Esther 5:1-8

 1 On the third day of the fast, Esther put on her royal robes and entered the inner court of the palace, just across from the king’s hall. The king was sitting on his royal throne, facing the entrance.

 6 And while they were drinking wine, the king told Esther, “Now tell me what you really want. What is your request? I will give it to you, even if it is half the kingdom!”

 7 Esther replied, “This is my request and deepest wish.

 8 If I have found favor with the king, and if it pleases the king to grant my request and do what I ask, please come with Haman tomorrow to the banquet I will prepare for you. Then I will explain what this is all about.”

Esther 7:1-10

 1 So the king and Haman went to Queen Esther’s banquet.

 2 On this second occasion, while they were drinking wine, the king again said to Esther, “Tell me what you want, Queen Esther. What is your request? I will give it to you, even if it is half the kingdom!”

 3 Queen Esther replied, “If I have found favor with the king, and if it pleases the king to grant my request, I ask that my life and the lives of my people will be spared.

 4 For my people and I have been sold to those who would kill, slaughter, and annihilate us. If we had merely been sold as slaves, I could remain quiet, for that would be too trivial a matter to warrant disturbing the king.”

 5 “Who would do such a thing?” King Xerxes demanded. “Who would be so presumptuous as to touch you?”

 6 Esther replied, “This wicked Haman is our adversary and our enemy.” Haman grew pale with fright before the king and queen.

 9 “Haman has set up gallows that stand seventy-five feet tall in his own courtyard. He intended to use it to hang Mordecai, the man who saved the king from assassination.” “Then hang Haman on it!” the king ordered.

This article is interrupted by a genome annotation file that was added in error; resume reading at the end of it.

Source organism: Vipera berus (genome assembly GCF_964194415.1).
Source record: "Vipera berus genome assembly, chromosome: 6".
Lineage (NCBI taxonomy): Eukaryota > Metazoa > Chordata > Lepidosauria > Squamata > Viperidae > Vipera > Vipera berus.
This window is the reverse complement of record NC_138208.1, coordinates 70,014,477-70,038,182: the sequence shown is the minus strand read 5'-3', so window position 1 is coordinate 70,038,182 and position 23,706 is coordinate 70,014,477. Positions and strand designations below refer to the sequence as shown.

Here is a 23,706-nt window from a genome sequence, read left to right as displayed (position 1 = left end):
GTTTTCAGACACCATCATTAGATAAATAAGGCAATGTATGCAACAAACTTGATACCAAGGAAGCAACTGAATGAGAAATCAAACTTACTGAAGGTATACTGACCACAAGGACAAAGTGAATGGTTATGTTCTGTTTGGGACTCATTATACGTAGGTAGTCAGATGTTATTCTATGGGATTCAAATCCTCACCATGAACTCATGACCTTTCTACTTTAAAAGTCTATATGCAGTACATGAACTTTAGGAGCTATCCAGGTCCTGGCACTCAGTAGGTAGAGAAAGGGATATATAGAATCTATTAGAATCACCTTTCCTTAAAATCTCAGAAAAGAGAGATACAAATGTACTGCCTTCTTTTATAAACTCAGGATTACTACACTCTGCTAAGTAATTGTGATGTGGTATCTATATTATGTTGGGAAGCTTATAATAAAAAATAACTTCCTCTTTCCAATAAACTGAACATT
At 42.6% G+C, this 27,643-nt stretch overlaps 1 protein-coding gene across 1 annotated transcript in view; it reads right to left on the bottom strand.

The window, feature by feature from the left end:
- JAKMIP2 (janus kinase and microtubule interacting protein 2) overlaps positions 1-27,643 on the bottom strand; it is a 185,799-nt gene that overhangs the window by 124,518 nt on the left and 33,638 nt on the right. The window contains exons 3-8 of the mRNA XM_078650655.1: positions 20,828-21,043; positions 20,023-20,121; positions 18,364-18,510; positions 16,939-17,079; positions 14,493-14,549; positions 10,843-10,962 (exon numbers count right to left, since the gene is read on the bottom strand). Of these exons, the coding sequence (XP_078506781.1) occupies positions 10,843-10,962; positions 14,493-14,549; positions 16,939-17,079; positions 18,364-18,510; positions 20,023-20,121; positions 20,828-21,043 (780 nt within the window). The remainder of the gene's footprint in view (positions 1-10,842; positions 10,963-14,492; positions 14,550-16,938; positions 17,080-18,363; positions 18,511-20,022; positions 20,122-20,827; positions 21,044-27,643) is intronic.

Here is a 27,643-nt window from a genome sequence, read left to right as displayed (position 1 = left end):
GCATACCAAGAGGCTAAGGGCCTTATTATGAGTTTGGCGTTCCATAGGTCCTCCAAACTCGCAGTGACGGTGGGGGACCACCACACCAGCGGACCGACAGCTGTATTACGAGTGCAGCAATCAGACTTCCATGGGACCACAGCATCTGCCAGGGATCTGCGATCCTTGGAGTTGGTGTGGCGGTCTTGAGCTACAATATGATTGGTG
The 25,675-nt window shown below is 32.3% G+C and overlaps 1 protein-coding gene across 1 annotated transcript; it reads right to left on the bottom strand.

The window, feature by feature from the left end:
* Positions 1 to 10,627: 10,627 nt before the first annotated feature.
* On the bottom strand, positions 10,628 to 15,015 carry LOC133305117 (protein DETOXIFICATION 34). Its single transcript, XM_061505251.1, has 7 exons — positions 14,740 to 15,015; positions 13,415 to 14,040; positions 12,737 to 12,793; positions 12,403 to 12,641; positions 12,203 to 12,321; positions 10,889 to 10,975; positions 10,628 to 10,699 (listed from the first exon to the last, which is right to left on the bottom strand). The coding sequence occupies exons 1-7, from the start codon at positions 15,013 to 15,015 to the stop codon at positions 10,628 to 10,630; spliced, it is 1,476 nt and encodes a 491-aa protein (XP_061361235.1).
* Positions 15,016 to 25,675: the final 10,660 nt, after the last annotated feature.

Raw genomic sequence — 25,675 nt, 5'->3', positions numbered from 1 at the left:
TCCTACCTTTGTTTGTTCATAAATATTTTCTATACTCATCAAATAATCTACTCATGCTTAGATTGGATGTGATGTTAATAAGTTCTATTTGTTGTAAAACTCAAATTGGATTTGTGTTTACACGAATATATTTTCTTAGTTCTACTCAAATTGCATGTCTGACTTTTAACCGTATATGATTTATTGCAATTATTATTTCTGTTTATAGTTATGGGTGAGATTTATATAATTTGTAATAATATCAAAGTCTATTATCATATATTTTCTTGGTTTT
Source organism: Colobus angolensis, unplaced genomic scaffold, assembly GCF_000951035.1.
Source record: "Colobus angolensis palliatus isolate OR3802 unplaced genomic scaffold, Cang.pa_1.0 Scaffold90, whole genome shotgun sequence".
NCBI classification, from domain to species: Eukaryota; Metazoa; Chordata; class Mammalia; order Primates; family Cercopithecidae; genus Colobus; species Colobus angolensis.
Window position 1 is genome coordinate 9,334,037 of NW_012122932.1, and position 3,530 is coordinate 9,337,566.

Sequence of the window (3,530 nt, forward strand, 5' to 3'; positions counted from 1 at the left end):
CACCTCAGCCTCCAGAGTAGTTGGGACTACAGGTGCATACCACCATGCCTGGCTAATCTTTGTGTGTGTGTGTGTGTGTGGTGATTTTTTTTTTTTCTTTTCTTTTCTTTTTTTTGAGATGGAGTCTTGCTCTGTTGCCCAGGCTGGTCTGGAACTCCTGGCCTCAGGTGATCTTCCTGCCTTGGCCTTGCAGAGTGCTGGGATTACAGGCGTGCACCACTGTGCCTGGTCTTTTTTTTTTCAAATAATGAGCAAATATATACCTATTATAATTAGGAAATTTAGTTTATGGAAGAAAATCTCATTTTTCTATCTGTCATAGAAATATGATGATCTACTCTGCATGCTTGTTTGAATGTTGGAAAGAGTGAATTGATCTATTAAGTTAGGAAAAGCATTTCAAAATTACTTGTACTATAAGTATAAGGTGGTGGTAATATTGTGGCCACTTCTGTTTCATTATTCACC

10 So they hanged Haman on the gallows

Obadiah 1:1 Just as you have done, so it will be done to you. You will get exactly what your deeds deserve.


© Dr. H 2023

One line at a time ∙

One line at a time

He tells us everything over and over – one line at a time – Isaiah 28:10

Isaiah 28:9-10

 9 To whom will he teach knowledge, and to whom will he explain the message?

 10 For it is precept upon precept, precept upon precept, line upon line, line upon line, here a little, there a little.

How do we discover new things?

“For the scientist who has lived by his faith in the power of reason, the story ends like a bad dream. He has scaled the mountains of ignorance, he is about to conquer the highest peak; as he pulls himself over the final rock, he is greeted by a band of theologians who have been sitting there for centuries” (Robert Jastrow, God and the Astronomers).

How do we acquire information and learn?

Learning and acquiring new information can occur through three primary methods. The first is through human reason or rationalism, whereby people use intellectual effort and trial and error to figure things out. The second is through human experience, where learning happens by doing, trial, and error – known as empiricism.

Another way to gain knowledge is through revelation, which has been a privilege of the children of the King throughout the millennia. The Father reveals information that cannot be learned through rationalism or empiricism, such as the nature of human sin, the need for salvation, and the teachings of the Lord Jesus Christ.

To avail ourselves of the revelation from the Father, we must be in the Word of God, studying, meditating, and listening.

Sadly, many people in the 21st century have denied the existence of God and disregarded the Bible as a source of valuable information. They see it as nothing more than a collection of stories, myths, histories, poetry, and wisdom literature.

Into this nontheistic age, we have been born. And until we are born again, we are the doomed, gloomy byproducts of our times. When the rulers of our age turned away from the Father and the Word of God, they lost the wisdom which comes only from the Father. They are left only with earthbound, natural, impious resources.

James 3:15 This wisdom is not that which comes down from above but is earthly, natural, demonic.

The term translated as earthly in Greek is epigeous from epi + ge, literallyon earth. It has the sense of being earthbound, constrained by earthly limitations. Such wisdom has its source in things that are confined to the earth. We are familiar with the concept of thinking outside the box. Earthly thinking is inside the box. It is extremely limited. Often, standards, aims, and measures of success are entirely earthly and worldly.